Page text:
Friday, 15 March 2019

Ignorance is not Bliss: ‘Unaware’ Directors Found Personally Liable for Underpayments

As HR Legal has previously reported, in recent years, the Fair Work Ombudsman has increasingly focused on pursuing personal penalties against company directors responsible for systematic breaches of workplace laws, where such directors are found to be “knowingly involved” in a contravention of the Fair Work Act (the Act). This is known as ‘accessorial liability’.

To be prosecuted for accessorial liability, directors are required to be directly responsible for the operation of their business. As highlighted by a recent case, directors cannot plead ‘wilful blindness’ to protect them from personal responsibility and legal liability.

In 2016,  the Federal Circuit Court found a group of five companies guilty of contravening the Act for failing to pay employee entitlements in excess of $1 million. These substantial underpayments were accrued by the group operating for a period of 10 months without consistently paying employee salaries. However, the Federal Circuit Court at first instance declined to make personal liability findings against the two directors of the companies.

The Fair Work Ombudsman appealed this finding and the issue was recently reconsidered by the Court in February 2019.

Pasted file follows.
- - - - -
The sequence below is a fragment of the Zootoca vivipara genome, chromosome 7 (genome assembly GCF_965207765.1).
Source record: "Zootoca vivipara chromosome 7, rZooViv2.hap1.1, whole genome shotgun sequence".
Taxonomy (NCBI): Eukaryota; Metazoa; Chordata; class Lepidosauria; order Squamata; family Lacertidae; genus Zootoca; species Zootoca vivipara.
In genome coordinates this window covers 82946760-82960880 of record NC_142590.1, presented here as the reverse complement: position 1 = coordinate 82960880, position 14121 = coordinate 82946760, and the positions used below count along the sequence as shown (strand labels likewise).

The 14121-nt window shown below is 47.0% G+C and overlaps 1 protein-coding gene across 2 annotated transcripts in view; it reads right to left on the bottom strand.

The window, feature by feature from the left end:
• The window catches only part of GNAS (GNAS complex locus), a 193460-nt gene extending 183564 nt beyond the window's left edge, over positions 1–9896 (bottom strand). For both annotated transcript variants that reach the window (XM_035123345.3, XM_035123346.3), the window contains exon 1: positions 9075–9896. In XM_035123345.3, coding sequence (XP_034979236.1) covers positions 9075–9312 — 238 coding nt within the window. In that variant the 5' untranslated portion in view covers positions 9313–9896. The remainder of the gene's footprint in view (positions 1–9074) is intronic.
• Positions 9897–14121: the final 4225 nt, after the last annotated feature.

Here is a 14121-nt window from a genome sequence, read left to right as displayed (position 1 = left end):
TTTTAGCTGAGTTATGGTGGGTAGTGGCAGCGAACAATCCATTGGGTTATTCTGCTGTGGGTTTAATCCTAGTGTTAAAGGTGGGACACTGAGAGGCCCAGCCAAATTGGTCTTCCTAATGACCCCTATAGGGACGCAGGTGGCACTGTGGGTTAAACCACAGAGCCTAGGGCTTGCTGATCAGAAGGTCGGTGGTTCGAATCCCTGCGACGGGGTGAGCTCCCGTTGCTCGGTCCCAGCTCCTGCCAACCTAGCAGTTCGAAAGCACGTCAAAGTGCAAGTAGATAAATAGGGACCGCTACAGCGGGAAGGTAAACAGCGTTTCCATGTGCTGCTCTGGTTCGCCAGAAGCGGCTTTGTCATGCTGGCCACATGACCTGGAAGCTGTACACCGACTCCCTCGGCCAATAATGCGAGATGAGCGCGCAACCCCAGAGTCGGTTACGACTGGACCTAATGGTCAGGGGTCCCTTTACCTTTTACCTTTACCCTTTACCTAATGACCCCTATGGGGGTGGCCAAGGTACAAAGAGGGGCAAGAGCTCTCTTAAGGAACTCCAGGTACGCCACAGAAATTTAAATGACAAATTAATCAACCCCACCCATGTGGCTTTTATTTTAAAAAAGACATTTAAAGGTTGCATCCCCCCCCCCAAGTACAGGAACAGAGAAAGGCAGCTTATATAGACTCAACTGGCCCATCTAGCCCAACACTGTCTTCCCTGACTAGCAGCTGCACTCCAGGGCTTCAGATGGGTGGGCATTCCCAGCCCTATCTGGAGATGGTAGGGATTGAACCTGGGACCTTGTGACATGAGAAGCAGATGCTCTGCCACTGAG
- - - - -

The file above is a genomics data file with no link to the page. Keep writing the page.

The Court ultimately found the directors guilty of accessorial liability for the underpayments, as the Court found that, by virtue of their knowledge of the businesses’ dire financial circumstances, they should have understood that underpayments were occurring.

The Court found that the directors’ “intentionally participated in the contravention through positive acts” such as offering staff bonuses to stay on (in the absence of regular wage payment) and repeatedly telling employees that “payment was imminent”. The directors’ failure to inquire or ask questions did not absolve them or their involvement – wilful blindness was no defence.

This significant imposition of liability was despite the Court finding that the directors “were hardworking and apparently honest people caught up in adverse events beyond their control”.

This decision emphasises the high stakes for directors and business operators should they fail to ensure the company is meetings its obligations under workplace laws – and the resolute determination of the Fair Work Ombudsman to pursue individuals knowingly involved in serious breaches of those obligations.

Case Study:  Fair Work Ombudsman v Priority Matters Pty Ltd & Anor and Fair Work Ombudsman v Superlattice Solar Pty Ltd & Anor and Fair Work Ombudsman v Geneasys Pty Ltd (in liq) & Anor and Fair Work Ombudsman v Silverbrook & Anor and Fair Work Ombudsman v Mpowa Pty Ltd & Anor (No 4) [2019] FCCA 56

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This article was produced by HR Legal. It is intended to provide general information only in summary format on legal issues. It does not constitute legal advice, and should not be relied on as such.

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